Oldham Council Proposes Renaming Town Centre Road to Honour Local Legend

Oldham Council is proposing to rename St Mary’s Way to Stoller Way.

Oldham Council is proposing to rename a town centre road after a businessman who has given millions of pounds to good causes across the borough and beyond.

The proposed change entails renaming St Mary’s Way to Stoller Way, paying homage to Sir Norman Stoller – the latest in a long line of honours bestowed on him thanks to his outstanding philanthropic work and business and charitable successes.

Councilor Arooj Shah, Leader of Oldham Council, said: “Sir Norman’s contributions to the local area, the economy, young people, business and good causes are simply unmatched.

“The way he has supported the town, and our residents, over the years is inspirational.

“He helped fund the building of our fantastic Mahdlo Youth Zone, donated millions to our Get Oldham Working campaign and through the Stoller Charitable Trust, has helped help numerous businesses and organisations set up and grow.

“To list all the organisations, individuals and campaigns he has supported would be a huge list.

“The word legend is banded about a lot these days, but Sir Norman truly deserves that title, and it’s an honour to know him.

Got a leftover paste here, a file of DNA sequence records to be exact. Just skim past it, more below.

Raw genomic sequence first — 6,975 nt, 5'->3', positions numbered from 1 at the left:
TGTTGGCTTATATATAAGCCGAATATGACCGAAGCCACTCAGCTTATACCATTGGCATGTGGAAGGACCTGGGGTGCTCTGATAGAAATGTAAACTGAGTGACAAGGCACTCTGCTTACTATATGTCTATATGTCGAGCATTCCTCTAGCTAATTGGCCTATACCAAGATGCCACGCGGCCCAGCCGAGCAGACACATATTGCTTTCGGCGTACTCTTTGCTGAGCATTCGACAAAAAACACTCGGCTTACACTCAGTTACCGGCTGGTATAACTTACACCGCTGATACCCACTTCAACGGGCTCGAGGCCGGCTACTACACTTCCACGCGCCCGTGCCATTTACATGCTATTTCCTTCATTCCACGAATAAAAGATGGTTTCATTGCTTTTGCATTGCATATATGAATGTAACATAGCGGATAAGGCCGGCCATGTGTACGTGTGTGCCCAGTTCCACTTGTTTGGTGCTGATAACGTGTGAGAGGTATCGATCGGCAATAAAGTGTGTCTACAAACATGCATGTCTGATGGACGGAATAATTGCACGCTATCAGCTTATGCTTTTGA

“Sir Norman has been an Honorary Freeman of the Borough for many years, the highest award that the council can bestow.

“With the town centre currently being transformed thanks to our ongoing regeneration work, we feel now is a great time to mark Sir Norman’s continuing support by naming a road in his honour.”

Sir Norman said: “I’m humbled by this honour that is being proposed. It is a privilege to be recognised by Oldham Council.”

Born in 1934, Sir Norman ran Oldham firm Seton Healthcare, which was founded by his father Ivor, inventor of the tubular bandage.

After serving in the RAF, Sir Norman started working for the company for £5 a week and commission — and eventually built it into a worldwide brand and one of Oldham’s biggest employers.

He created the Stoller Charitable Trust to provide relief where it is most needed. 

He has also twice been diagnosed with cancer, which has led to the trust supporting two world-leading cancer research centres at Manchester University, the Christie Hospital, and the creation of two new Maggie’s cancer support centres in Manchester and Oldham.  

After three previous honours of the MBE in 1976, the OBE in 1999 and CBE in 2010, he was knighted in the 2016 New Year Honours List.

He served as High Sheriff of Greater Manchester from 1999 to 2000. He was appointed as a Deputy Lieutenant of Greater Manchester in 1995, a post he retired from at the age of 75.

As part of the renaming process, there will be a formal consultation in the near future.

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